When it comes to software development companies, it’s always crucial to identify not only available employees but also people with skills matching a particular project. It won’t make much sense to book a DevOps specialist on projects based exclusively on frontend technologies. Likewise, a programmer specializing in creating JS-based animations likely won’t be a good fit for an infrastructure-related challenge.
When your team is small, it’s relatively easy to keep track of everyone’s skills and preferred technologies. However, as your company grows, it will become a significant challenge.
For that reason, your resource calendar should offer a filtering option, where you can specify what type of employee you want to find.
Looking for people with a particular job title is easy to do in Teamdeck’s resource calendar.
A resource calendar will help you solve two considerable challenges many IT organizations struggle with:
- Who’s busy, who’s available, and who’s out of office?
- What’s the remaining capacity of our team?
Get more data-driven
In order to tackle the other problems we’ve listed in the first part of this blog post, you’ll have to dig deeper into the data. Fortunately, robust business apps for software development organizations offer advanced analytics options.
Having the right tool to do the job is not enough, though. The foundation still lies in resource management. For instance, without implementing time tracking, you won’t be able to analyze the costs or profitability of projects precisely. The same goes for resource utilization: you might see the planned workload of your team members, but only timesheets will give you insights regarding the actual workload, overtime, etc.
When you have access to the timesheets, you can analyze resource utilization in different teams: production, QA, sales, etc.
Teamdeck allows you to compare planned utilization with actual utilization to generate better insights.
Such insights will help you understand which of your company’s services are the most utilized. Comparing planned and actual utilization should allow you to make some improvements in the project estimation process. On top of that, you will know when to start a new recruitment process to avoid overutilization. Reports like these will be useful for several departments within your company: from HR to service delivery.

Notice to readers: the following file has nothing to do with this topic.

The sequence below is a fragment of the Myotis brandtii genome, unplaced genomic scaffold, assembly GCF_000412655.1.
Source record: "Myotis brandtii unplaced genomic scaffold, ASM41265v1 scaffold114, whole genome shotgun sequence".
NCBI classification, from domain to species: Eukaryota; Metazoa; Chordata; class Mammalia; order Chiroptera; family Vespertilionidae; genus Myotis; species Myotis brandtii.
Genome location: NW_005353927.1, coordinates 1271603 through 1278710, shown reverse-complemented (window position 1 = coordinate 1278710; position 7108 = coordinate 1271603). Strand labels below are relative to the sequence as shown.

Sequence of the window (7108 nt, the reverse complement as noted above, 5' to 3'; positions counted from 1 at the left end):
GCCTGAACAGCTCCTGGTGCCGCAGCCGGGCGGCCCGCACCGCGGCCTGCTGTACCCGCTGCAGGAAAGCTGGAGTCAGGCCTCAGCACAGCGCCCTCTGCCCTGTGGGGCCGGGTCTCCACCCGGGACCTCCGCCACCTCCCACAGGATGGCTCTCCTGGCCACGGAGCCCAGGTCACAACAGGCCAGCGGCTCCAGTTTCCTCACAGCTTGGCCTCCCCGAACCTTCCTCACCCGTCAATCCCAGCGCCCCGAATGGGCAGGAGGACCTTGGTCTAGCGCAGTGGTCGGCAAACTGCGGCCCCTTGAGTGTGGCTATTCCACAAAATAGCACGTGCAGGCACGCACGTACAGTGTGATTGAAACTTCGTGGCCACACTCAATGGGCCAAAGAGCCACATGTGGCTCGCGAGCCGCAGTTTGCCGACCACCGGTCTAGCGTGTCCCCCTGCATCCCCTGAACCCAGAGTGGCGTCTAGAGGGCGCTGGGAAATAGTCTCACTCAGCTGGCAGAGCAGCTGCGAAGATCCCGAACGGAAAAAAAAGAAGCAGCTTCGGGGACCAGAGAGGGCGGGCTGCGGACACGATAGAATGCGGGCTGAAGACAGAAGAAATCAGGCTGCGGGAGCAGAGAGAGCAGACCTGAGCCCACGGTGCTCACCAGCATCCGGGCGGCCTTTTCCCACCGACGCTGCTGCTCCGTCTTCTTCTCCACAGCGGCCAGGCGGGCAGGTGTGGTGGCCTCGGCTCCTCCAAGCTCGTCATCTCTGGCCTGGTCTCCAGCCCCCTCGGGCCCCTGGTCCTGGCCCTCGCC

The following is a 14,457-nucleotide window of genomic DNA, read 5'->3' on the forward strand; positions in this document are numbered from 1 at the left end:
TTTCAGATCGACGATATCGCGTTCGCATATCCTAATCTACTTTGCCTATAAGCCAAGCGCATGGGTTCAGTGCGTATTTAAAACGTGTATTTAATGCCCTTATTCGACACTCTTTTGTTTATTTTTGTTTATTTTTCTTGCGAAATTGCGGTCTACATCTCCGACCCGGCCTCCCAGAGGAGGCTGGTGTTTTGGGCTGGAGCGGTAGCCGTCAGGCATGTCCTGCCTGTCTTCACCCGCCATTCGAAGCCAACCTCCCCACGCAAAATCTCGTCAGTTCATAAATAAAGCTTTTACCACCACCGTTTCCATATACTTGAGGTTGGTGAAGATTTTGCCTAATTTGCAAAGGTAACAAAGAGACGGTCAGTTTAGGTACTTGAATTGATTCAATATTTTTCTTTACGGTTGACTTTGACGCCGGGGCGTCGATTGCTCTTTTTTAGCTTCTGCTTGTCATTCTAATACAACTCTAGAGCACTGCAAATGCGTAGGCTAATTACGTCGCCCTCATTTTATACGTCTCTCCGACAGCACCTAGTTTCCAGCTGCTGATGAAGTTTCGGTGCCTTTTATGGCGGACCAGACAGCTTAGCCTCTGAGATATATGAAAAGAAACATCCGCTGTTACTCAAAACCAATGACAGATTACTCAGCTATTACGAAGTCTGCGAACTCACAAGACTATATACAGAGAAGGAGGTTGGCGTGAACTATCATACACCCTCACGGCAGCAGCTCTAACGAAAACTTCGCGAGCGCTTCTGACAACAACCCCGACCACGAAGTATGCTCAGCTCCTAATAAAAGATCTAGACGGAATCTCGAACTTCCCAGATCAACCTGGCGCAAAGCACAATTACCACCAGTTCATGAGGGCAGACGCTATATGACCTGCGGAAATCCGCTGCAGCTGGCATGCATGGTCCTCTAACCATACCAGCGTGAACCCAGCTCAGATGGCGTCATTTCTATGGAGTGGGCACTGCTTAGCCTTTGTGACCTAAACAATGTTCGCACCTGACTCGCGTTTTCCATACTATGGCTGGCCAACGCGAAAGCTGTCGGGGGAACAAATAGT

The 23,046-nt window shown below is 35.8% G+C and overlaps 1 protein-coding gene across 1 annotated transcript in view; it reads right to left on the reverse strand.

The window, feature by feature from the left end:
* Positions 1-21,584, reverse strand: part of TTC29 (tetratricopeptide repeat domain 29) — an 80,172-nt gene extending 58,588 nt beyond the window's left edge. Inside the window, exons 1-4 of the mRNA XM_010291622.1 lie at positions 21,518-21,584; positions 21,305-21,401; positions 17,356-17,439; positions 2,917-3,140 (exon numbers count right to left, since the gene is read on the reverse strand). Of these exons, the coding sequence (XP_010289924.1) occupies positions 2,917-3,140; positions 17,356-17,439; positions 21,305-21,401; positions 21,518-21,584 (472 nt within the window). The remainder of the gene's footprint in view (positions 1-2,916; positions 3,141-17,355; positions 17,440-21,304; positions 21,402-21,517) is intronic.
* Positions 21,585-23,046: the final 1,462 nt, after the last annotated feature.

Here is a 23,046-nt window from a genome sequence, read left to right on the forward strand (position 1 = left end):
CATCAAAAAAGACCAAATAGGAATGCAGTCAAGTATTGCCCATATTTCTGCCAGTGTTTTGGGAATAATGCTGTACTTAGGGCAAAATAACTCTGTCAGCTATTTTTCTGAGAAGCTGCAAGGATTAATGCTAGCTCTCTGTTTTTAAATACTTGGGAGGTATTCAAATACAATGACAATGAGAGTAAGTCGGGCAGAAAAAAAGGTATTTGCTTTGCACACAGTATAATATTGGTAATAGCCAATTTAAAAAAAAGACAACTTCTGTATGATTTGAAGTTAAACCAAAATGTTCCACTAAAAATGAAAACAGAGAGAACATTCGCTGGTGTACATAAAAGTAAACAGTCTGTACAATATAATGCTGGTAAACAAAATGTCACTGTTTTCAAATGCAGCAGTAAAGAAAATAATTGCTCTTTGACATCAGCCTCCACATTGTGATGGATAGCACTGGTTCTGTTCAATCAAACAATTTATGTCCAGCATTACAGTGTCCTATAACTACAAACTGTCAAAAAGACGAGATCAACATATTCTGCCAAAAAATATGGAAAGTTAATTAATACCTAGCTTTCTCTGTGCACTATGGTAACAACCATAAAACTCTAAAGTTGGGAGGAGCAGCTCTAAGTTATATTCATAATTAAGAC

Monitor billable and non-billable activities
Another challenge we’ve mentioned above is recognizing the costs of client projects and internal initiatives. Once again, timesheets will be valuable here. Ideally, you want to have a time tracking tool that allows people to tag different entries as, e.g., billable, non-billable, r&d, etc. Then, you can calculate the costs of various categories of projects based on your team members’ hourly rates.
A peek into a project costs report you can create with Teamdeck
As you can see, software houses can avoid many challenges by using the right tools and processes. A cloud-based app showing all of your resources and their current availability plus workload will create much value for your company. How should you approach the task of picking the right one from others available on the market? Let’s outline some tips for making the correct choice for your business.
Pick your business tools wisely
By now, you know that a robust resource scheduling and management tool may help you fix the problems your team is facing.
Mid-sized businesses need tools that propel their growth. Simultaneously, the apps you use should support your team’s process, not generate workarounds. Software development companies especially appreciate tools that are flexible enough to fit in their tech ecosystem. Platforms with powerful integration possibilities come in handy here. What are the other factors you should consider when picking your company’s next resource management software?
- Your budget, obviously. Many SaaS apps allow you to pay for the exact number of seats you need at the moment. Still, make sure that a given tool is mature enough to remain a great option as your tech business grows.
- Actionable reports. Being data-driven is extremely important when you want to optimize the operations of your software development business. Without access to real-time, precise data, you might be missing out on improvement opportunities.
- Customer support. Adopting a new business tool might be a lengthy and costly process. You will definitely benefit from choosing an app provider that offers onboarding services such as product tours for your employees or help with setting up the app. The cost of introducing a new tool in your tech ecosystem will be lower. Plus, your team will quickly learn how to create the most value using the new app.
Teamdeck, the resource management app we’ve built, ticks all of these boxes. If you struggle with similar challenges to the ones described above, this SaaS tool will provide optimal solutions. Many medium-sized businesses use it to successfully allocate their employees to different projects, track projects’ profitability, and maintain a transparent absence management system.
Sounds like something your software development business could benefit from? Register for free here.